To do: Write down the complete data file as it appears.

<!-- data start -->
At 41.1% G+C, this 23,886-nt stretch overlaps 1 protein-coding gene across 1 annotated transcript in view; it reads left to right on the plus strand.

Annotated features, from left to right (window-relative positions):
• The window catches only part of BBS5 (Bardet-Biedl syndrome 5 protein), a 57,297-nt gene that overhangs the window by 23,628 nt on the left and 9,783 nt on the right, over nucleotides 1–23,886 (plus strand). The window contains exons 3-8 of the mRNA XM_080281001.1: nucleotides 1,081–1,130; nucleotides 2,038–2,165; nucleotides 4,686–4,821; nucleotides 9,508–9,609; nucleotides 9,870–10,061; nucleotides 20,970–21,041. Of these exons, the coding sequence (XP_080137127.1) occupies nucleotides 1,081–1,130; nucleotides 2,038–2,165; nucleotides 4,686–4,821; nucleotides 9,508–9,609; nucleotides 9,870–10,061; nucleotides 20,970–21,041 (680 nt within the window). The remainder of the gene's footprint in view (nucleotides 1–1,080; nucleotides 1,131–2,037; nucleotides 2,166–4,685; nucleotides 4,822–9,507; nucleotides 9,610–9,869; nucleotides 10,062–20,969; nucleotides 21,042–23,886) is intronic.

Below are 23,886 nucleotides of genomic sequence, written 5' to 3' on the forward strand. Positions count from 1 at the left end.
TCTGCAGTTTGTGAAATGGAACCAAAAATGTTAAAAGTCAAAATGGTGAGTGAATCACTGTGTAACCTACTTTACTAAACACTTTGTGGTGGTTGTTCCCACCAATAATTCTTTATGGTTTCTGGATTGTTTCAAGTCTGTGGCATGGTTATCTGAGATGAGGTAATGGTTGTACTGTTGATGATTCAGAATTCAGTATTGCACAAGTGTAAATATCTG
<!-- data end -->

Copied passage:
At 41.1% G+C, this 23,886-nt stretch overlaps 1 protein-coding gene across 1 annotated transcript in view; it reads left to right on the plus strand.

Annotated features, from left to right (window-relative positions):
• The window catches only part of BBS5 (Bardet-Biedl syndrome 5 protein), a 57,297-nt gene that overhangs the window by 23,628 nt on the left and 9,783 nt on the right, over nucleotides 1–23,886 (plus strand). The window contains exons 3-8 of the mRNA XM_080281001.1: nucleotides 1,081–1,130; nucleotides 2,038–2,165; nucleotides 4,686–4,821; nucleotides 9,508–9,609; nucleotides 9,870–10,061; nucleotides 20,970–21,041. Of these exons, the coding sequence (XP_080137127.1) occupies nucleotides 1,081–1,130; nucleotides 2,038–2,165; nucleotides 4,686–4,821; nucleotides 9,508–9,609; nucleotides 9,870–10,061; nucleotides 20,970–21,041 (680 nt within the window). The remainder of the gene's footprint in view (nucleotides 1–1,080; nucleotides 1,131–2,037; nucleotides 2,166–4,685; nucleotides 4,822–9,507; nucleotides 9,610–9,869; nucleotides 10,062–20,969; nucleotides 21,042–23,886) is intronic.

Below are 23,886 nucleotides of genomic sequence, written 5' to 3' on the forward strand. Positions count from 1 at the left end.
TCTGCAGTTTGTGAAATGGAACCAAAAATGTTAAAAGTCAAAATGGTGAGTGAATCACTGTGTAACCTACTTTACTAAACACTTTGTGGTGGTTGTTCCCACCAATAATTCTTTATGGTTTCTGGATTGTTTCAAGTCTGTGGCATGGTTATCTGAGATGAGGTAATGGTTGTACTGTTGATGATTCAGAATTCAGTATTGCACAAGTGTAAATATCTG